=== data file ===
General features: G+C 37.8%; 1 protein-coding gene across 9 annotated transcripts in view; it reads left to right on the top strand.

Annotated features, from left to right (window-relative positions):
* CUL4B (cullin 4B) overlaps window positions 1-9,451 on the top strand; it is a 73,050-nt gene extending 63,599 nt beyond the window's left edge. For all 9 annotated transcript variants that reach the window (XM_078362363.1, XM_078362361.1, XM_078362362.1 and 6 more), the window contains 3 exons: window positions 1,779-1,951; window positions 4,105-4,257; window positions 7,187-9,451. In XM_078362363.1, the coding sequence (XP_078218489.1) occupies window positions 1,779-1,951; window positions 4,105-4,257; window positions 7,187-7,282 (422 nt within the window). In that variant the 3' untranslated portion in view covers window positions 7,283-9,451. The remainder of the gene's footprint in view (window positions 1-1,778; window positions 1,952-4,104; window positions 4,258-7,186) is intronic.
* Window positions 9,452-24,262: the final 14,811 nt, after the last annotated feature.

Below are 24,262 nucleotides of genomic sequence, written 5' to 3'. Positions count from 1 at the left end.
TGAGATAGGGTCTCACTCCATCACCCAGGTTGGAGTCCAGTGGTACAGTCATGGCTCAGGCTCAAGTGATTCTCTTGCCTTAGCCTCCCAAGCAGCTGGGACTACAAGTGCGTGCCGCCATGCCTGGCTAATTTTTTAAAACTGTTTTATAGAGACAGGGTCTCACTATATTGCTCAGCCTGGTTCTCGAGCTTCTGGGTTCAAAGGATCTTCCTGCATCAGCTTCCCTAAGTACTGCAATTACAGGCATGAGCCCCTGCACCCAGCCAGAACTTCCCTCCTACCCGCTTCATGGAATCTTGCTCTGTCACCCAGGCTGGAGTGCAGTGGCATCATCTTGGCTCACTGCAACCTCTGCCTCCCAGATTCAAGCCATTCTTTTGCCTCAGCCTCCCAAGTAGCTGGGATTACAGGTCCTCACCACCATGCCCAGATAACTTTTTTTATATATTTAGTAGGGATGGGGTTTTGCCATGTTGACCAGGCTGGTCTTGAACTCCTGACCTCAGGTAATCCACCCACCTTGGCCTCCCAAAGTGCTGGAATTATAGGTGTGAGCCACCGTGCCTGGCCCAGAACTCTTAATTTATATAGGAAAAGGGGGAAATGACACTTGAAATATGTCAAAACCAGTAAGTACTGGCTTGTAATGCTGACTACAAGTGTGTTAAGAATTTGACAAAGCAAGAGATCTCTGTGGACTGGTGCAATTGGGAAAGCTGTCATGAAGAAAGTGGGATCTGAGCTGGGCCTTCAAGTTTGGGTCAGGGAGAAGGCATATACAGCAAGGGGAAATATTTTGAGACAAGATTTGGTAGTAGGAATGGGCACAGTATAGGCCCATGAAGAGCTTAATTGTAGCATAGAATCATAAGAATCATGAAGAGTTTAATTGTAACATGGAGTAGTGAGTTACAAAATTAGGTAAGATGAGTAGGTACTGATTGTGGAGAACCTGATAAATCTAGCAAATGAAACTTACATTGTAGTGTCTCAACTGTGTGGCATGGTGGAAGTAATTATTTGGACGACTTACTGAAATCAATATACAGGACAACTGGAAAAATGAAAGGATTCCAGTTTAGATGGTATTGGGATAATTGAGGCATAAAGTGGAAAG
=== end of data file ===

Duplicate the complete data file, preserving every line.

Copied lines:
General features: G+C 37.8%; 1 protein-coding gene across 9 annotated transcripts in view; it reads left to right on the top strand.

Annotated features, from left to right (window-relative positions):
* CUL4B (cullin 4B) overlaps window positions 1-9,451 on the top strand; it is a 73,050-nt gene extending 63,599 nt beyond the window's left edge. For all 9 annotated transcript variants that reach the window (XM_078362363.1, XM_078362361.1, XM_078362362.1 and 6 more), the window contains 3 exons: window positions 1,779-1,951; window positions 4,105-4,257; window positions 7,187-9,451. In XM_078362363.1, the coding sequence (XP_078218489.1) occupies window positions 1,779-1,951; window positions 4,105-4,257; window positions 7,187-7,282 (422 nt within the window). In that variant the 3' untranslated portion in view covers window positions 7,283-9,451. The remainder of the gene's footprint in view (window positions 1-1,778; window positions 1,952-4,104; window positions 4,258-7,186) is intronic.
* Window positions 9,452-24,262: the final 14,811 nt, after the last annotated feature.

Below are 24,262 nucleotides of genomic sequence, written 5' to 3'. Positions count from 1 at the left end.
TGAGATAGGGTCTCACTCCATCACCCAGGTTGGAGTCCAGTGGTACAGTCATGGCTCAGGCTCAAGTGATTCTCTTGCCTTAGCCTCCCAAGCAGCTGGGACTACAAGTGCGTGCCGCCATGCCTGGCTAATTTTTTAAAACTGTTTTATAGAGACAGGGTCTCACTATATTGCTCAGCCTGGTTCTCGAGCTTCTGGGTTCAAAGGATCTTCCTGCATCAGCTTCCCTAAGTACTGCAATTACAGGCATGAGCCCCTGCACCCAGCCAGAACTTCCCTCCTACCCGCTTCATGGAATCTTGCTCTGTCACCCAGGCTGGAGTGCAGTGGCATCATCTTGGCTCACTGCAACCTCTGCCTCCCAGATTCAAGCCATTCTTTTGCCTCAGCCTCCCAAGTAGCTGGGATTACAGGTCCTCACCACCATGCCCAGATAACTTTTTTTATATATTTAGTAGGGATGGGGTTTTGCCATGTTGACCAGGCTGGTCTTGAACTCCTGACCTCAGGTAATCCACCCACCTTGGCCTCCCAAAGTGCTGGAATTATAGGTGTGAGCCACCGTGCCTGGCCCAGAACTCTTAATTTATATAGGAAAAGGGGGAAATGACACTTGAAATATGTCAAAACCAGTAAGTACTGGCTTGTAATGCTGACTACAAGTGTGTTAAGAATTTGACAAAGCAAGAGATCTCTGTGGACTGGTGCAATTGGGAAAGCTGTCATGAAGAAAGTGGGATCTGAGCTGGGCCTTCAAGTTTGGGTCAGGGAGAAGGCATATACAGCAAGGGGAAATATTTTGAGACAAGATTTGGTAGTAGGAATGGGCACAGTATAGGCCCATGAAGAGCTTAATTGTAGCATAGAATCATAAGAATCATGAAGAGTTTAATTGTAACATGGAGTAGTGAGTTACAAAATTAGGTAAGATGAGTAGGTACTGATTGTGGAGAACCTGATAAATCTAGCAAATGAAACTTACATTGTAGTGTCTCAACTGTGTGGCATGGTGGAAGTAATTATTTGGACGACTTACTGAAATCAATATACAGGACAACTGGAAAAATGAAAGGATTCCAGTTTAGATGGTATTGGGATAATTGAGGCATAAAGTGGAAAG